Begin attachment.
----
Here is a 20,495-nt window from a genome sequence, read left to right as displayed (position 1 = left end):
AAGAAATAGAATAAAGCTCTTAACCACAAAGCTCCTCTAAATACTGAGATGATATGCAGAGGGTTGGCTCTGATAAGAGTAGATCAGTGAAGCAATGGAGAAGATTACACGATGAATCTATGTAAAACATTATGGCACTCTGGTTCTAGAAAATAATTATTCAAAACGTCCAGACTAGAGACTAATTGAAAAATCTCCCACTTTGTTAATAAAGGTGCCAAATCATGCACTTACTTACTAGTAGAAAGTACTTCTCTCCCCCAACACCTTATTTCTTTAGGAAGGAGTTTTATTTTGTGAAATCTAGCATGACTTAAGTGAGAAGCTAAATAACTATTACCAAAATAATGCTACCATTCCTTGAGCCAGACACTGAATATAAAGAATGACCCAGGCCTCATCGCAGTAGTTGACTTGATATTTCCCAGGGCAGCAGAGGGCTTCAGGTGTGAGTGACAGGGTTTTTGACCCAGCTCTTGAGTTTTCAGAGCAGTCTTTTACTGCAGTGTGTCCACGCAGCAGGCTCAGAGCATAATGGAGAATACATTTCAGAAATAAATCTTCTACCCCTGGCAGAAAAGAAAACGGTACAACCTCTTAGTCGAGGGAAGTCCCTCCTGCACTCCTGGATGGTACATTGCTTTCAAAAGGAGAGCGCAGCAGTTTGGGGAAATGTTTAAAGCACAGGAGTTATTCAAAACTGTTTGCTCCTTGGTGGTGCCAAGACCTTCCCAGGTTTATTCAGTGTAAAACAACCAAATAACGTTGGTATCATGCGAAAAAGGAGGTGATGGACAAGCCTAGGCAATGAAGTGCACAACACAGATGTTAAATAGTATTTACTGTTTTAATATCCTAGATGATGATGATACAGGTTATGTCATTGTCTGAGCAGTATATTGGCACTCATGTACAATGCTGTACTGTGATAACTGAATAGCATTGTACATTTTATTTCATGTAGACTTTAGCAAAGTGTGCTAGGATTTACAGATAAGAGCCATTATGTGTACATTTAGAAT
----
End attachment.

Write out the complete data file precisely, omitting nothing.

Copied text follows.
Here is a 20,495-nt window from a genome sequence, read left to right as displayed (position 1 = left end):
AAGAAATAGAATAAAGCTCTTAACCACAAAGCTCCTCTAAATACTGAGATGATATGCAGAGGGTTGGCTCTGATAAGAGTAGATCAGTGAAGCAATGGAGAAGATTACACGATGAATCTATGTAAAACATTATGGCACTCTGGTTCTAGAAAATAATTATTCAAAACGTCCAGACTAGAGACTAATTGAAAAATCTCCCACTTTGTTAATAAAGGTGCCAAATCATGCACTTACTTACTAGTAGAAAGTACTTCTCTCCCCCAACACCTTATTTCTTTAGGAAGGAGTTTTATTTTGTGAAATCTAGCATGACTTAAGTGAGAAGCTAAATAACTATTACCAAAATAATGCTACCATTCCTTGAGCCAGACACTGAATATAAAGAATGACCCAGGCCTCATCGCAGTAGTTGACTTGATATTTCCCAGGGCAGCAGAGGGCTTCAGGTGTGAGTGACAGGGTTTTTGACCCAGCTCTTGAGTTTTCAGAGCAGTCTTTTACTGCAGTGTGTCCACGCAGCAGGCTCAGAGCATAATGGAGAATACATTTCAGAAATAAATCTTCTACCCCTGGCAGAAAAGAAAACGGTACAACCTCTTAGTCGAGGGAAGTCCCTCCTGCACTCCTGGATGGTACATTGCTTTCAAAAGGAGAGCGCAGCAGTTTGGGGAAATGTTTAAAGCACAGGAGTTATTCAAAACTGTTTGCTCCTTGGTGGTGCCAAGACCTTCCCAGGTTTATTCAGTGTAAAACAACCAAATAACGTTGGTATCATGCGAAAAAGGAGGTGATGGACAAGCCTAGGCAATGAAGTGCACAACACAGATGTTAAATAGTATTTACTGTTTTAATATCCTAGATGATGATGATACAGGTTATGTCATTGTCTGAGCAGTATATTGGCACTCATGTACAATGCTGTACTGTGATAACTGAATAGCATTGTACATTTTATTTCATGTAGACTTTAGCAAAGTGTGCTAGGATTTACAGATAAGAGCCATTATGTGTACATTTAGAAT